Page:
In manufacturing a common objective is to find the optimal shape of the manufactured product. For instance, in aircraft manufacturing, it is desired to minimize the air resistance around an airplane. To find the optimal shape, a combination of computer simulations and experiments are required. The computer simulations consist of two main steps. The first step is to create a discrete approximation of the object. This can be a time consuming and complex task, requiring manual work.
In this thesis, I present and analyze an alternative finite element discretization scheme aiming to simplify this procedure. The key idea of this discretization scheme is to split the discretization into multiple overlapping geometries, which are then coupled in the physical description of the problem.
The second step is to approximate the physical quantities of interest and decide how to change the object to obtain the desired design. This step is particularly difficult in the setting of time-dependent problems. To this end, I present an automated framework for computation of shape sensitivities in the finite element framework FEniCS. The framework is capable of computing discretely consistent shape sensitivities for non-linear time-dependent partial differential equations.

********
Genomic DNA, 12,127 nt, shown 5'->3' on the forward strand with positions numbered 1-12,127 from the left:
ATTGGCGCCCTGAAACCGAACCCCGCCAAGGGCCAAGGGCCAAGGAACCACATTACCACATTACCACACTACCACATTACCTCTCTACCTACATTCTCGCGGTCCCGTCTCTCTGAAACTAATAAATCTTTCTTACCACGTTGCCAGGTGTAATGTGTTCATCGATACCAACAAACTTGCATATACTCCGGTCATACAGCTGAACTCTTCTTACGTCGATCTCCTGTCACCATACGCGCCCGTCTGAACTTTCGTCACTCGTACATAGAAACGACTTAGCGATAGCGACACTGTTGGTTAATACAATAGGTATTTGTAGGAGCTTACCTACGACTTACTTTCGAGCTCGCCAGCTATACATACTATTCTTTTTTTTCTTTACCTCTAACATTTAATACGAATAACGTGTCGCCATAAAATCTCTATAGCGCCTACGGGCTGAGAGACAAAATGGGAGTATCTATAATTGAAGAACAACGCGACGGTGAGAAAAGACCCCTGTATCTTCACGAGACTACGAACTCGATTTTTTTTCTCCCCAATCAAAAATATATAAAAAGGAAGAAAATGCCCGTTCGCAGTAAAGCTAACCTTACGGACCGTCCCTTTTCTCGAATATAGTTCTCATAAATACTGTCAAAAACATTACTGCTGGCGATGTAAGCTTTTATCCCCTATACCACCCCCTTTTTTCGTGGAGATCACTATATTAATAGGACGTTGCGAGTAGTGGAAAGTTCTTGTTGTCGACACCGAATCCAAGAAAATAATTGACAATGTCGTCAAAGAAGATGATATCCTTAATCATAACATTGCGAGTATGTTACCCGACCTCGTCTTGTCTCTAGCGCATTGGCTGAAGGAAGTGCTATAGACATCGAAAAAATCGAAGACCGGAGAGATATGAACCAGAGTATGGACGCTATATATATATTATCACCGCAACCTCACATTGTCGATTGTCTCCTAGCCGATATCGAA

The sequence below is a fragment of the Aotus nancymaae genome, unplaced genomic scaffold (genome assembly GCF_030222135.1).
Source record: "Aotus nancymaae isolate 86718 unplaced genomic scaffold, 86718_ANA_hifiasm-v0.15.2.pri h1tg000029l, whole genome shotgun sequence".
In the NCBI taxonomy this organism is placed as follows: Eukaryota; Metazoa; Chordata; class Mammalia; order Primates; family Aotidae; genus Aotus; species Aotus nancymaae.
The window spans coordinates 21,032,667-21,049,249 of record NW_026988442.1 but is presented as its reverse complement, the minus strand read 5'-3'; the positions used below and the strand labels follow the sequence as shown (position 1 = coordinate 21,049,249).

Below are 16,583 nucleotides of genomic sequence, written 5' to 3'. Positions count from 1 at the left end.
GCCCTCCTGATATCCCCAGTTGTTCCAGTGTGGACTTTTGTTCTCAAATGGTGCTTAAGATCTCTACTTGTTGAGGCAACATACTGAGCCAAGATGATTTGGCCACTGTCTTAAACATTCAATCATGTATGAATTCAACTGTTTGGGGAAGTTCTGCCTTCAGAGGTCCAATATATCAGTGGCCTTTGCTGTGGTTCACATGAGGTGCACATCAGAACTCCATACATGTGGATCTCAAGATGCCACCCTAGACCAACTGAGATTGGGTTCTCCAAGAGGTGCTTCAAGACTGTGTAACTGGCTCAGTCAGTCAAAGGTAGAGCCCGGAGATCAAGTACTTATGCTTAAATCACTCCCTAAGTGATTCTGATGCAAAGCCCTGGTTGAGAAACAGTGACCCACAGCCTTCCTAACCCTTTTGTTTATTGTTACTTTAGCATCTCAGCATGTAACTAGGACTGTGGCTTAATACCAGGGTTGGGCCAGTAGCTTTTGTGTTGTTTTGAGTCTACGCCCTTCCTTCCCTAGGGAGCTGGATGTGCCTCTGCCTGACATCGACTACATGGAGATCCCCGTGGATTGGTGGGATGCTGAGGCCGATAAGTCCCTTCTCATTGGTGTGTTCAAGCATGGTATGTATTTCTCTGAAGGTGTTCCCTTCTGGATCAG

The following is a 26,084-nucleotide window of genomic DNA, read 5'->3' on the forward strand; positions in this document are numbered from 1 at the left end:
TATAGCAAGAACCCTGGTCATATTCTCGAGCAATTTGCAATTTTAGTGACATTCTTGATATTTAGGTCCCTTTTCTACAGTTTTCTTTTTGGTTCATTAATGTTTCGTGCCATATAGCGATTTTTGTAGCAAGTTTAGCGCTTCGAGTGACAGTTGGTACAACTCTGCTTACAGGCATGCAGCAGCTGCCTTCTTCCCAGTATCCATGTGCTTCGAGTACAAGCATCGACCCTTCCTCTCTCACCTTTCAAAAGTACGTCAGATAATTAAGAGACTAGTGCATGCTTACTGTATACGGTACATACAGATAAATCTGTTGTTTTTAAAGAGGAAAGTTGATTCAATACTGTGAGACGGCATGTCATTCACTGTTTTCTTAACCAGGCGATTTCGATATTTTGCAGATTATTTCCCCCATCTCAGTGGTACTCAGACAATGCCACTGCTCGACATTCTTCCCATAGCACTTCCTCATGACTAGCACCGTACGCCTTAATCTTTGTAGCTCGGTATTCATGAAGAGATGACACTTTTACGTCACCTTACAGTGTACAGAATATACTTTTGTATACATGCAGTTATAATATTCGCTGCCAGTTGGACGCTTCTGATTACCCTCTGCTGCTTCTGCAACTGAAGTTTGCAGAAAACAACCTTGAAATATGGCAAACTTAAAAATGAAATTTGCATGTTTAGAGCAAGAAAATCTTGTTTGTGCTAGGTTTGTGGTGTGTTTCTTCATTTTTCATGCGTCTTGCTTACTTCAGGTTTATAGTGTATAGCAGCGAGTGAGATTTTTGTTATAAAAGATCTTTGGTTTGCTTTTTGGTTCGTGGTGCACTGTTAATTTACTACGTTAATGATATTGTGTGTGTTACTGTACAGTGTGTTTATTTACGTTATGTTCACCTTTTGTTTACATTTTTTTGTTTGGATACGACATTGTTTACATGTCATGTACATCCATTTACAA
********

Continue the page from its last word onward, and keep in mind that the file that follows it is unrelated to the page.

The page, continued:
Before the defence, Jørgen Dokken presentedhis trial lecture "High-performance computing and finite element methods".
The PhD defence and trial lecture were fully digital.
- Professor Nicolas Gauger,TU Kaiserslautern, Germany
- Associate Professor Sara Zahedi,KTH Royal Institute of Technology, Sweden
- Professor Xing Cai,Department of Informatics, University of Oslo, Norway
- Dr. Simon Wolfgang Funke,Simula Research Laboratory, Norway
- Professor Kent-Andre Mardal,Department of Mathematics, UiO / Simula Research Laboratory, Norway
- Dr. August Johansson,SINTEF, Norway
Chair of defence
- Associate Professor Petter Nielsen, Department of Informatics, UiO